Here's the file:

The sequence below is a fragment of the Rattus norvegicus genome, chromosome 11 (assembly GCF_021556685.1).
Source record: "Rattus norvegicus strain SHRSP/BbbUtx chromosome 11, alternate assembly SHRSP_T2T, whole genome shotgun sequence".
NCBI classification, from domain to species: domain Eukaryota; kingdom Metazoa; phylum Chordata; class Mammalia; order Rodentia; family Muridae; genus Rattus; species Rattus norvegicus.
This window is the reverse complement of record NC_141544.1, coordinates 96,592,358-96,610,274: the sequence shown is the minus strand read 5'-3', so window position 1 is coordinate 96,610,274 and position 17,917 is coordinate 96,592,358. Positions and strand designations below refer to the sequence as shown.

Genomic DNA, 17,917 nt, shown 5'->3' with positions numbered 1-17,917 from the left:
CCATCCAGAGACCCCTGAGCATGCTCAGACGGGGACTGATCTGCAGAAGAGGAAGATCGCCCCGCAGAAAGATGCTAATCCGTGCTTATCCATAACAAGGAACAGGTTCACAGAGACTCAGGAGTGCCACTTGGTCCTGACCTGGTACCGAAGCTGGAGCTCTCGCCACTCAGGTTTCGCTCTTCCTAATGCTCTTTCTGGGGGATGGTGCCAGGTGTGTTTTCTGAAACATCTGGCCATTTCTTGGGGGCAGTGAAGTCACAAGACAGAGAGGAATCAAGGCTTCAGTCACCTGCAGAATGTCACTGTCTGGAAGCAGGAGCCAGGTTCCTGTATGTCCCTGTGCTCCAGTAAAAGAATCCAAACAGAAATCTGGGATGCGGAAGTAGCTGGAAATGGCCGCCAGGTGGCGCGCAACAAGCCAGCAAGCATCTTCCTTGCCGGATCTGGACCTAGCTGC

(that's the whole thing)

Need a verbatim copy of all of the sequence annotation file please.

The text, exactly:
The sequence below is a fragment of the Rattus norvegicus genome, chromosome 11 (assembly GCF_021556685.1).
Source record: "Rattus norvegicus strain SHRSP/BbbUtx chromosome 11, alternate assembly SHRSP_T2T, whole genome shotgun sequence".
NCBI classification, from domain to species: domain Eukaryota; kingdom Metazoa; phylum Chordata; class Mammalia; order Rodentia; family Muridae; genus Rattus; species Rattus norvegicus.
This window is the reverse complement of record NC_141544.1, coordinates 96,592,358-96,610,274: the sequence shown is the minus strand read 5'-3', so window position 1 is coordinate 96,610,274 and position 17,917 is coordinate 96,592,358. Positions and strand designations below refer to the sequence as shown.

Genomic DNA, 17,917 nt, shown 5'->3' with positions numbered 1-17,917 from the left:
CCATCCAGAGACCCCTGAGCATGCTCAGACGGGGACTGATCTGCAGAAGAGGAAGATCGCCCCGCAGAAAGATGCTAATCCGTGCTTATCCATAACAAGGAACAGGTTCACAGAGACTCAGGAGTGCCACTTGGTCCTGACCTGGTACCGAAGCTGGAGCTCTCGCCACTCAGGTTTCGCTCTTCCTAATGCTCTTTCTGGGGGATGGTGCCAGGTGTGTTTTCTGAAACATCTGGCCATTTCTTGGGGGCAGTGAAGTCACAAGACAGAGAGGAATCAAGGCTTCAGTCACCTGCAGAATGTCACTGTCTGGAAGCAGGAGCCAGGTTCCTGTATGTCCCTGTGCTCCAGTAAAAGAATCCAAACAGAAATCTGGGATGCGGAAGTAGCTGGAAATGGCCGCCAGGTGGCGCGCAACAAGCCAGCAAGCATCTTCCTTGCCGGATCTGGACCTAGCTGC